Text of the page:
By Guillermo Garrido
Edinburgh, Scotland, Feb 4 (EFE).- Gaelic is one of Scotland’s three official languages but centuries of persecution has left it clinging on for survival in the country’s remote northwest.
Once the language of the royal courts and the aristocracy, the Celtic tongue endured a period of social marginalization that reduced its territory to the Highlands of Scotland, Wilson McLeod, director of research for Celtic and Scottish Studies at the University of Edinburgh, tells Efe.
Currently there are an estimated 60,000 Gaelic speakers in Scotland, representing just 1% of the population, and most are found in the Highlands, particularly on the Outer Hebrides.
The Highlands, and the language, suffered from the turbulence of the 17th and 18th centuries.
“The Highlands experienced huge economic transformation, there was forced emigration, very high levels, in what we call the Highlands Clearances,” McLeod adds.
Highlanders aligned themselves with the attempts of Catholic pretender to the throne Charles Edward Stuart — better known as Bonnie Prince Charlie — against William of Orange. The struggle all but ended with Stuart’s brutal defeat at the 1746 Battle of Culloden.
“A very disruptive time that broke the traditional Highland society in many ways, and English was brought in and imposed often in the education system and Gaelic was devalued and marginalized,” Wilson says.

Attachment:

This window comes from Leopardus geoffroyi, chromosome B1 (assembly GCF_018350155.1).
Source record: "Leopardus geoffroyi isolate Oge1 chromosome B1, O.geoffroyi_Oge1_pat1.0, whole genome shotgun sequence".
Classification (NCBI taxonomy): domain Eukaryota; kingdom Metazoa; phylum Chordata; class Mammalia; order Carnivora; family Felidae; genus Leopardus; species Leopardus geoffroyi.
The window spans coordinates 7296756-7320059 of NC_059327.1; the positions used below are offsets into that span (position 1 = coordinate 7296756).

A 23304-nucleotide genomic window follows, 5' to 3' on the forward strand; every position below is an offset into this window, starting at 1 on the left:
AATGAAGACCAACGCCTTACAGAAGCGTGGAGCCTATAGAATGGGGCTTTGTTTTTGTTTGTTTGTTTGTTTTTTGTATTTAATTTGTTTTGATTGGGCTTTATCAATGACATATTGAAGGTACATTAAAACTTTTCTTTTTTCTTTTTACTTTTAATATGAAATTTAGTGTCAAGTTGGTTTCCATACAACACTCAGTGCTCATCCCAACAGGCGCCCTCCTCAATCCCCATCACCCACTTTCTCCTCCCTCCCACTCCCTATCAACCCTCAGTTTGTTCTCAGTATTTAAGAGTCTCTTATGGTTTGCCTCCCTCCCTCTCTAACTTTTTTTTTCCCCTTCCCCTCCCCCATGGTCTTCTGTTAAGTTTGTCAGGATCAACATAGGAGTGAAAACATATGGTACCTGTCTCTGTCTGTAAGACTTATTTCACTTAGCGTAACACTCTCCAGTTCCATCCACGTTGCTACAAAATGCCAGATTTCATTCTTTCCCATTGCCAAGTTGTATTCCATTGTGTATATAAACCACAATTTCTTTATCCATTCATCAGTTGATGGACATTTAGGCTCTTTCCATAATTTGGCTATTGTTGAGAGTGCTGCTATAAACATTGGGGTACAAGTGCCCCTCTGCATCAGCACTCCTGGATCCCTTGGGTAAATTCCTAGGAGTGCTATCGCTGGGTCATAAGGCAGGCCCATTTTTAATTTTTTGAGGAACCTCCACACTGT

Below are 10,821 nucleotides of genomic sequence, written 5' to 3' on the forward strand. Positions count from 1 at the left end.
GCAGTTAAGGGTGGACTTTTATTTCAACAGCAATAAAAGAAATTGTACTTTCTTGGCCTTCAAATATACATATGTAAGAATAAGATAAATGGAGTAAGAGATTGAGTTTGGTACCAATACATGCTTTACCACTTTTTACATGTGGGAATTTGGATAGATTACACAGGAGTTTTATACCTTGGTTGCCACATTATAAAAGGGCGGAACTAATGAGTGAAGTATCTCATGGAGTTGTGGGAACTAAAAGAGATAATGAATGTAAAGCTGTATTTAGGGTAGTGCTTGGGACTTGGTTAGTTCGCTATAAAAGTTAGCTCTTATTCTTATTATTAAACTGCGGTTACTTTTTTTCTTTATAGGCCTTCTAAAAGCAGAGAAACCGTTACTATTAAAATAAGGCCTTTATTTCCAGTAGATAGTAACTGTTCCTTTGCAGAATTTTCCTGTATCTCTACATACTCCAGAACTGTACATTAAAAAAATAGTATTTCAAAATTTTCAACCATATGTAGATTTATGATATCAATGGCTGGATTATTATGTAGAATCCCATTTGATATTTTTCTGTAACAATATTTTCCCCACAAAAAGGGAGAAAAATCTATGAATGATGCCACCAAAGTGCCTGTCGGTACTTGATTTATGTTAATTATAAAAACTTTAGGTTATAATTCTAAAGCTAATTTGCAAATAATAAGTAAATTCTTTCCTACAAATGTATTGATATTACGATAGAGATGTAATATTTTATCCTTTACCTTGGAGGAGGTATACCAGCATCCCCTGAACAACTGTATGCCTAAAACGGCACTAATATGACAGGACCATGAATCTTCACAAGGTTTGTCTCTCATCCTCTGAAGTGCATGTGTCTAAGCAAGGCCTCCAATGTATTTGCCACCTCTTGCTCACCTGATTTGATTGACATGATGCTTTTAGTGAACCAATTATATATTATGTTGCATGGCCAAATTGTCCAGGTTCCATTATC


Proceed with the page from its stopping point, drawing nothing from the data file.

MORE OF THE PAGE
He adds: “The Gaelic language itself was never banned but it was very much discriminated against and viewed as a problem that needed to be dealt with or even eradicated.
“There’s a famous enactment from the Scottish government or the Scottish parliament in 1616 that said that Gaelic was one of the chief causes of the continuance of barbarity and that it needed to be abolished.”
Centuries later, and despite negative public opinions on the use of Gaelic, British royals rekindled a love for the language, McLeod says.
Queen Victoria (1837- 1901) had her diaries translated into the language. She and her husband Prince Albert reportedly encouraged their son, who would become King Edward VII, to study Gaelic as a child.
That appreciation for the language has passed down the generations.
The current monarch, King Charles III, has expressed his passion for the language in the past.
Since the 1980s, Gaelic has witnessed a resurgence in Scottish education.
In Glasgow, Scotland’s largest city, the Gaelic Books Council is trying to forge out a space for the language.
One of its initiatives is Leugh is Seinn le Linda — Read and Sing with Linda, an educational program led by Linda MacLeod, who says she is trying to “bring and encourage Gaelic to be spoken at home.”
MacLeod, a native Gaelic speaker from the Hebrides, points out two challenges facing the language — Highland depopulation and the continued impact of political history.
“If young people aren’t getting the opportunities or support to have work, to have land, to have accommodation (…) it’s very, very difficult for young people today to move back to the Highlands.”
The 1872 Education Act that forbade the use of Gaelic in the classroom and at school had an “enormous impact,” she added.